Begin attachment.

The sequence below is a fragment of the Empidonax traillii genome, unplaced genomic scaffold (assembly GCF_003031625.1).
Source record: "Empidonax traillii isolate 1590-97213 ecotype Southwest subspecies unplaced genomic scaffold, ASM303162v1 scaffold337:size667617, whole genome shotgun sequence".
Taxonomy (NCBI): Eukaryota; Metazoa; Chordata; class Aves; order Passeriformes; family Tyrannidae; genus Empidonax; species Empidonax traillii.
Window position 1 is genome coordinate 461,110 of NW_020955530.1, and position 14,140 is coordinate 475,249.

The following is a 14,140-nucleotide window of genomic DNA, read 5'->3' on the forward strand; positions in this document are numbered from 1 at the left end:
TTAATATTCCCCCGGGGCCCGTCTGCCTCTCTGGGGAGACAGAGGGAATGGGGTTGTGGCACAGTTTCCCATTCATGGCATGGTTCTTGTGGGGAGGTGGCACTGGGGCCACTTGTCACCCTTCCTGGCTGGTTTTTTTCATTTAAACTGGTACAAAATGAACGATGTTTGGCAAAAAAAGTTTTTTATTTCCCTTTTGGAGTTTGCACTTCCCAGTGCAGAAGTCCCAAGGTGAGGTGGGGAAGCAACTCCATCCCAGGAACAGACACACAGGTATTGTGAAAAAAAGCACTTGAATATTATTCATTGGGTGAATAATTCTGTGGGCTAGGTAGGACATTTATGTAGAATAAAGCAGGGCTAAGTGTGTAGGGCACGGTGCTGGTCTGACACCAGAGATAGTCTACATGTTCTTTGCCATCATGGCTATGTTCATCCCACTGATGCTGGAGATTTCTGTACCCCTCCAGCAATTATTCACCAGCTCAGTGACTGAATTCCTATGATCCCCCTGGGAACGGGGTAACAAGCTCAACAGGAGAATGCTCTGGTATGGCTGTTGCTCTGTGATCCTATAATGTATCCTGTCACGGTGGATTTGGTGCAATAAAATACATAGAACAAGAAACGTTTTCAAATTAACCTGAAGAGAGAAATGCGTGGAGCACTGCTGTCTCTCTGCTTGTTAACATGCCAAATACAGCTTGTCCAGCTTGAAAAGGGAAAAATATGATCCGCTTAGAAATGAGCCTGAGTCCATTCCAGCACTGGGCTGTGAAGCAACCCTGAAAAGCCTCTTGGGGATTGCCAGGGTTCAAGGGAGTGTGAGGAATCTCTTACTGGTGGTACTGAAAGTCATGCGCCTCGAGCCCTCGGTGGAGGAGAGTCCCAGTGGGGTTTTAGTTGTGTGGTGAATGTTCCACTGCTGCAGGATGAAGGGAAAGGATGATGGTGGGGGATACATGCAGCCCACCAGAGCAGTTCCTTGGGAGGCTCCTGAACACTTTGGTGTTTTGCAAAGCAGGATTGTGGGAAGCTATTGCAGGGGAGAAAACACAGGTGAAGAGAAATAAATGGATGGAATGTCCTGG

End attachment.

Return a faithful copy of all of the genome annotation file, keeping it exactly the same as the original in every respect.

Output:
The sequence below is a fragment of the Empidonax traillii genome, unplaced genomic scaffold (assembly GCF_003031625.1).
Source record: "Empidonax traillii isolate 1590-97213 ecotype Southwest subspecies unplaced genomic scaffold, ASM303162v1 scaffold337:size667617, whole genome shotgun sequence".
Taxonomy (NCBI): Eukaryota; Metazoa; Chordata; class Aves; order Passeriformes; family Tyrannidae; genus Empidonax; species Empidonax traillii.
Window position 1 is genome coordinate 461,110 of NW_020955530.1, and position 14,140 is coordinate 475,249.

The following is a 14,140-nucleotide window of genomic DNA, read 5'->3' on the forward strand; positions in this document are numbered from 1 at the left end:
TTAATATTCCCCCGGGGCCCGTCTGCCTCTCTGGGGAGACAGAGGGAATGGGGTTGTGGCACAGTTTCCCATTCATGGCATGGTTCTTGTGGGGAGGTGGCACTGGGGCCACTTGTCACCCTTCCTGGCTGGTTTTTTTCATTTAAACTGGTACAAAATGAACGATGTTTGGCAAAAAAAGTTTTTTATTTCCCTTTTGGAGTTTGCACTTCCCAGTGCAGAAGTCCCAAGGTGAGGTGGGGAAGCAACTCCATCCCAGGAACAGACACACAGGTATTGTGAAAAAAAGCACTTGAATATTATTCATTGGGTGAATAATTCTGTGGGCTAGGTAGGACATTTATGTAGAATAAAGCAGGGCTAAGTGTGTAGGGCACGGTGCTGGTCTGACACCAGAGATAGTCTACATGTTCTTTGCCATCATGGCTATGTTCATCCCACTGATGCTGGAGATTTCTGTACCCCTCCAGCAATTATTCACCAGCTCAGTGACTGAATTCCTATGATCCCCCTGGGAACGGGGTAACAAGCTCAACAGGAGAATGCTCTGGTATGGCTGTTGCTCTGTGATCCTATAATGTATCCTGTCACGGTGGATTTGGTGCAATAAAATACATAGAACAAGAAACGTTTTCAAATTAACCTGAAGAGAGAAATGCGTGGAGCACTGCTGTCTCTCTGCTTGTTAACATGCCAAATACAGCTTGTCCAGCTTGAAAAGGGAAAAATATGATCCGCTTAGAAATGAGCCTGAGTCCATTCCAGCACTGGGCTGTGAAGCAACCCTGAAAAGCCTCTTGGGGATTGCCAGGGTTCAAGGGAGTGTGAGGAATCTCTTACTGGTGGTACTGAAAGTCATGCGCCTCGAGCCCTCGGTGGAGGAGAGTCCCAGTGGGGTTTTAGTTGTGTGGTGAATGTTCCACTGCTGCAGGATGAAGGGAAAGGATGATGGTGGGGGATACATGCAGCCCACCAGAGCAGTTCCTTGGGAGGCTCCTGAACACTTTGGTGTTTTGCAAAGCAGGATTGTGGGAAGCTATTGCAGGGGAGAAAACACAGGTGAAGAGAAATAAATGGATGGAATGTCCTGG